¶ 34 Prolific though it may be, the practice of arrests based on investigative alerts has been strongly condemned in this court. E.g., People v. Hyland, 2012 IL App (1st) 110966, ¶¶ 39-52 (Sal one, J., specially concurring, joined by Neville, J.). Justice Sal one's concurrence in Hyland focused heavily on the lack of judicial review, which allows police "unbridled power to take into custody persons without the benefit of an arrest warrant." Id. ¶ 46. While Justice Salone opined on the propriety of investigative alerts, critical to the decision in Hyland was the court's conclusion that the officers did not have probable cause to arrest the defendant. Id. ¶ 39. So, while Justice Salone raised many important prudential concerns, Hyland itself did not pose the constitutional question we confront here.

         ¶ 35 Investigative Alerts and the United States Constitution

         ¶ 36 Unlike Hyland, we are confronted with the only circumstance in which the constitutional question appears at all, which is where an officer had become aware of facts amounting to probable cause. If we were convinced that at the time of Bass's arrest no probable cause existed in the first place, then we could so hold and go no further because our conclusion would be the same regardless of whether the police issued an investigative alert or a neutral magistrate issued a warrant. See, e.g., People v. Manzo, 2018 IL 122761, ¶ 61 (reversing trial court's determination that probable cause existed to issue warrant). But, we are not asked to decide whether there was probable cause for Bass's arrest; we are asked to decide who has the constitutional authority to make that determination. That question only arises when there is probable cause to arrest either way.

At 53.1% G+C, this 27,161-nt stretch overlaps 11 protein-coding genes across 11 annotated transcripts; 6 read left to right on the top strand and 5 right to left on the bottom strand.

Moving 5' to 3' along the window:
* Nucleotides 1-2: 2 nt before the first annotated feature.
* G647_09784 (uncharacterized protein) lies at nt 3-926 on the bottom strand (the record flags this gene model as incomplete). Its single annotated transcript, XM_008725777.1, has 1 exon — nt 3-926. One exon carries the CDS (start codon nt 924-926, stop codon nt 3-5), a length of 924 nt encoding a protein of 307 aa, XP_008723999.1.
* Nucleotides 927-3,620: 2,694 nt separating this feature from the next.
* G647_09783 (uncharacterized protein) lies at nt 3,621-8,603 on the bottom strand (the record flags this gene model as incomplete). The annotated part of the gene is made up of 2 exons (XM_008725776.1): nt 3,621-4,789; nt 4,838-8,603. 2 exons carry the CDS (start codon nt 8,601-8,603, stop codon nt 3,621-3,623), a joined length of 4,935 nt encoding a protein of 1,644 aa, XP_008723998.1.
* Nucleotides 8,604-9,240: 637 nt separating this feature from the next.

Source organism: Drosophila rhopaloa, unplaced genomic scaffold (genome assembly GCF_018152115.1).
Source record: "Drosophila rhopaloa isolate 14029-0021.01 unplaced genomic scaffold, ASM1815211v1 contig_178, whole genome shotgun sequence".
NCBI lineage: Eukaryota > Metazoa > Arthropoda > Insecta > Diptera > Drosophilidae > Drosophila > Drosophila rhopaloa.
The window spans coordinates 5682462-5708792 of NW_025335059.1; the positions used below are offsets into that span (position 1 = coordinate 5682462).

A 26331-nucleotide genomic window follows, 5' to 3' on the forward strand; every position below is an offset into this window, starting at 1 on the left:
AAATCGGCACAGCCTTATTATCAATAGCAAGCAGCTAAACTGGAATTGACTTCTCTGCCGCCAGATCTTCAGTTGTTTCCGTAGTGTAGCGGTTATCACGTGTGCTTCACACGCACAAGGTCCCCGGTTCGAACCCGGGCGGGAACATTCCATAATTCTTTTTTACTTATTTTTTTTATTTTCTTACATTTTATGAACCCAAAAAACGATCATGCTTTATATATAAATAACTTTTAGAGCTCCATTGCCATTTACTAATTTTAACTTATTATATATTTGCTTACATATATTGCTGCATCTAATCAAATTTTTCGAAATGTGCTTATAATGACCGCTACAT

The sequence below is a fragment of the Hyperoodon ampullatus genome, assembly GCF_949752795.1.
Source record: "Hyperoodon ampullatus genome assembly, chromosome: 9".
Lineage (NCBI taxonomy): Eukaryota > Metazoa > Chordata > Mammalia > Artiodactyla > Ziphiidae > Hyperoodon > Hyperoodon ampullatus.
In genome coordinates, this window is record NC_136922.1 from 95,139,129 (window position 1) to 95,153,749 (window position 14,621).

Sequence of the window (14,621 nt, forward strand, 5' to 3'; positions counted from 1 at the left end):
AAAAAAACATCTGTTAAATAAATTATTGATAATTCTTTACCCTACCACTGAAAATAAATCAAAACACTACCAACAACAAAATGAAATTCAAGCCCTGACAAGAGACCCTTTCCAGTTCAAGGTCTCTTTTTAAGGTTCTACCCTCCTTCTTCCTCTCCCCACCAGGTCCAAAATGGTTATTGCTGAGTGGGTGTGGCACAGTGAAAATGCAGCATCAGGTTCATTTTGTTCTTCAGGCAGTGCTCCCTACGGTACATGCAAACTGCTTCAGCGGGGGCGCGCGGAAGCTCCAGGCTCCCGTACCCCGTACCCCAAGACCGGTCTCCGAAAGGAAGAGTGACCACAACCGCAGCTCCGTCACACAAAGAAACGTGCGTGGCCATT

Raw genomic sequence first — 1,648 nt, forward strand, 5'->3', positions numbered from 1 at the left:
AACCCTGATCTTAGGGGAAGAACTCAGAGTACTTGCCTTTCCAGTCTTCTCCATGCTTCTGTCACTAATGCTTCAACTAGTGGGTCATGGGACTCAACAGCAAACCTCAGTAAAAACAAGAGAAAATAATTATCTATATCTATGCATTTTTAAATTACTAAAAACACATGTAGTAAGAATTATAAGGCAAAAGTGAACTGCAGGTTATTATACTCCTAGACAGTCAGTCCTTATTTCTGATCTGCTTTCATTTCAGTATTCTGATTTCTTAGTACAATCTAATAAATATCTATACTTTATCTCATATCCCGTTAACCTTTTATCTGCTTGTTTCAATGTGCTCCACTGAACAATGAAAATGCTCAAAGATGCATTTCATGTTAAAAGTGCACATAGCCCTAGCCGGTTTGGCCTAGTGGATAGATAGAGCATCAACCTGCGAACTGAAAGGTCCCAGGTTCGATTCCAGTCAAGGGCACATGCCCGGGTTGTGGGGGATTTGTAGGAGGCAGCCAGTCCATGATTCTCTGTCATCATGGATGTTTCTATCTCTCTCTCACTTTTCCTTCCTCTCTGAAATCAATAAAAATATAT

¶ 37 Under the United States Constitution, the existence of probable cause also answers the question. It is well-settled that the fourth amendment allows for warrantless arrests outside the home as long as the police have probable cause to arrest the suspect. See United States v. Watson, 423 U.S. 411, 417 (1976); People v. Tisler, 103 Ill.2d 226, 237 (1984). Because Bass has conceded that the facts in the investigative alert amounted to probable cause, his warrantless arrest did not violate the fourth amendment to the United States Constitution.

         ¶ 38 Investigative Alerts and the Illinois Constitution

         ¶ 39 Our agreement that the existence of probable cause satisfies the United States Constitution does not end the inquiry as to the Illinois Constitution. Bass's original brief cited the Illinois Constitution, but did so without exposition on why the result might differ by applying its unique language and the precedent interpreting it. We requested supplemental briefs from the parties on the Illinois constitutional question and, after reviewing them, agree that the language of the Illinois Constitution and precedent interpreting it supports Bass's argument.

         ¶ 40 There are several approaches to state constitutional interpretation ranging from true "lockstep," viewing interpretations of the federal constitution as binding, to "primacy" approaches, viewing interpretations of the federal constitution as mere guidance. See Caballes, 221 Ill.2d at 307-09. Our supreme court has called it an "overstatement" to say that Illinois employs a true "lockstep" approach to interpretation of provisions of our constitution that have federal constitutional analogs. Id. at 309. Instead, as both parties acknowledge in their supplemental briefs, Illinois follows a "limited lockstep" approach, which assumes the primacy of federal constitutional interpretation but looks to the Illinois Constitution for any gap-filling potential it may have. Id.

         ¶ 41 The State argues that the limited lockstep approach "demands *** strict conformance to the United States Supreme Court and Constitution." Our supreme court has not taken an all-or-nothing view. Instead, when determining whether to depart from limited lockstep, Illinois courts look to the language of our constitution or the debates and committee reports from the constitutional convention. Id. at 310 (citing Tisler, 103 Ill.2d at 245). For further guidance, we can look to our own state traditions and ...